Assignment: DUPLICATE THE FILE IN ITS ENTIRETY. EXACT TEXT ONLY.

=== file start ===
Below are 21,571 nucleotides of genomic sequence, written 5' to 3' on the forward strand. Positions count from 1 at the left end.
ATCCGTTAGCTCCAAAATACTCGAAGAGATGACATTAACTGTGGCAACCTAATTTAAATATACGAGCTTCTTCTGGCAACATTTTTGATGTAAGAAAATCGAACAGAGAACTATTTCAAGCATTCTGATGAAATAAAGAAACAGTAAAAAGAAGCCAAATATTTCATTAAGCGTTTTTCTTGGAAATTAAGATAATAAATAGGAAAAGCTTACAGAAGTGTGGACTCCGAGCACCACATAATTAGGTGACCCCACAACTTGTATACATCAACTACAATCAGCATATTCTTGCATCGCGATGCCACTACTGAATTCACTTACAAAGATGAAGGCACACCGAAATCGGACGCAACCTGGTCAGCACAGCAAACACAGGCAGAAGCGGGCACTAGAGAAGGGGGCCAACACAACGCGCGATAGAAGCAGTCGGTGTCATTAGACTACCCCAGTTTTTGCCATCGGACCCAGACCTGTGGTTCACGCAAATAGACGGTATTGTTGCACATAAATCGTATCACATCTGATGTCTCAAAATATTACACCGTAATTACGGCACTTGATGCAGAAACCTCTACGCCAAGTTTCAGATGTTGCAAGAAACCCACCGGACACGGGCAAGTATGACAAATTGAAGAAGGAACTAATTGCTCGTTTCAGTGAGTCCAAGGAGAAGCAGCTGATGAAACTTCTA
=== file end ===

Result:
Below are 21,571 nucleotides of genomic sequence, written 5' to 3' on the forward strand. Positions count from 1 at the left end.
ATCCGTTAGCTCCAAAATACTCGAAGAGATGACATTAACTGTGGCAACCTAATTTAAATATACGAGCTTCTTCTGGCAACATTTTTGATGTAAGAAAATCGAACAGAGAACTATTTCAAGCATTCTGATGAAATAAAGAAACAGTAAAAAGAAGCCAAATATTTCATTAAGCGTTTTTCTTGGAAATTAAGATAATAAATAGGAAAAGCTTACAGAAGTGTGGACTCCGAGCACCACATAATTAGGTGACCCCACAACTTGTATACATCAACTACAATCAGCATATTCTTGCATCGCGATGCCACTACTGAATTCACTTACAAAGATGAAGGCACACCGAAATCGGACGCAACCTGGTCAGCACAGCAAACACAGGCAGAAGCGGGCACTAGAGAAGGGGGCCAACACAACGCGCGATAGAAGCAGTCGGTGTCATTAGACTACCCCAGTTTTTGCCATCGGACCCAGACCTGTGGTTCACGCAAATAGACGGTATTGTTGCACATAAATCGTATCACATCTGATGTCTCAAAATATTACACCGTAATTACGGCACTTGATGCAGAAACCTCTACGCCAAGTTTCAGATGTTGCAAGAAACCCACCGGACACGGGCAAGTATGACAAATTGAAGAAGGAACTAATTGCTCGTTTCAGTGAGTCCAAGGAGAAGCAGCTGATGAAACTTCTA